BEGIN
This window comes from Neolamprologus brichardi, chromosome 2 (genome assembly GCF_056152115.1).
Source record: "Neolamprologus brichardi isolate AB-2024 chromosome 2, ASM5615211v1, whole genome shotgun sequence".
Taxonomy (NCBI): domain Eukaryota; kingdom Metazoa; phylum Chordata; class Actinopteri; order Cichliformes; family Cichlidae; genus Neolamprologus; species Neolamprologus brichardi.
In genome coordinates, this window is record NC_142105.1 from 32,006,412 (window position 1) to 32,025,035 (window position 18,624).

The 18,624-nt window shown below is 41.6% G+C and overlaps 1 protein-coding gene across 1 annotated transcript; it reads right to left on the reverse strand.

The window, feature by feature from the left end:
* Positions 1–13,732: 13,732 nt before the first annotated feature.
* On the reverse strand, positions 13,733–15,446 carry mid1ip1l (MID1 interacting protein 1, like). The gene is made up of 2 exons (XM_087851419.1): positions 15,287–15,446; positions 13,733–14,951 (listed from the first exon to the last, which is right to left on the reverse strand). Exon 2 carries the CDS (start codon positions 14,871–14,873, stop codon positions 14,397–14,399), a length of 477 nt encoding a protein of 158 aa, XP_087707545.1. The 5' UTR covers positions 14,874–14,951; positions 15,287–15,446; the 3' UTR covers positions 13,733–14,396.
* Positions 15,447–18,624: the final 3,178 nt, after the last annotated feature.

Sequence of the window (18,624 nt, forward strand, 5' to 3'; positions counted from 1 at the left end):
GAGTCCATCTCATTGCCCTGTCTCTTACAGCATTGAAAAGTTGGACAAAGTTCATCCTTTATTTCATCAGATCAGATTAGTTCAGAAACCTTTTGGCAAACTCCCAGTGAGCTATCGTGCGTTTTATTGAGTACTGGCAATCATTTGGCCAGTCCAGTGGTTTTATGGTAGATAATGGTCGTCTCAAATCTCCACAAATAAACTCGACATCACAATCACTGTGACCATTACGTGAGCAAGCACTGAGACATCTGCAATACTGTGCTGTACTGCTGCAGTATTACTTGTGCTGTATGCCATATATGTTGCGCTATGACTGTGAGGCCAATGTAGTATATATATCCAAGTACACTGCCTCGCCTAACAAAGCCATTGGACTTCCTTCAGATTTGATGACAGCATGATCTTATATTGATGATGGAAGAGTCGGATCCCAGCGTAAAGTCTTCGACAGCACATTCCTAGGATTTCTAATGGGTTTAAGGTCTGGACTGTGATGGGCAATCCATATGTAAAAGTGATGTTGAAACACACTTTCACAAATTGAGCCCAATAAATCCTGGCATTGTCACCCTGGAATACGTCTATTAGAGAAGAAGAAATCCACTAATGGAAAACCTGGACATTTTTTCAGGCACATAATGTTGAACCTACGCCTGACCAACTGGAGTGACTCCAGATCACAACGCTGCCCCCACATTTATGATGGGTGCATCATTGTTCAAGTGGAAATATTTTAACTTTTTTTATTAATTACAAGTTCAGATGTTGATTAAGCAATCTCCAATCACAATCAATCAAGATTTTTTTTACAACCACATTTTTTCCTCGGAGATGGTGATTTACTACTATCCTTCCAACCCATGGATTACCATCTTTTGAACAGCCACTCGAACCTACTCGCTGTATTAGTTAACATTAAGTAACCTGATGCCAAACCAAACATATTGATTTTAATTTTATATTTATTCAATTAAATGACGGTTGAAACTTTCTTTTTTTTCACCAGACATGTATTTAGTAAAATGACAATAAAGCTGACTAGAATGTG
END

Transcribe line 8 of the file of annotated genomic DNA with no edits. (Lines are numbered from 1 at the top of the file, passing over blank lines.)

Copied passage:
* On the reverse strand, positions 13,733–15,446 carry mid1ip1l (MID1 interacting protein 1, like). The gene is made up of 2 exons (XM_087851419.1): positions 15,287–15,446; positions 13,733–14,951 (listed from the first exon to the last, which is right to left on the reverse strand). Exon 2 carries the CDS (start codon positions 14,871–14,873, stop codon positions 14,397–14,399), a length of 477 nt encoding a protein of 158 aa, XP_087707545.1. The 5' UTR covers positions 14,874–14,951; positions 15,287–15,446; the 3' UTR covers positions 13,733–14,396.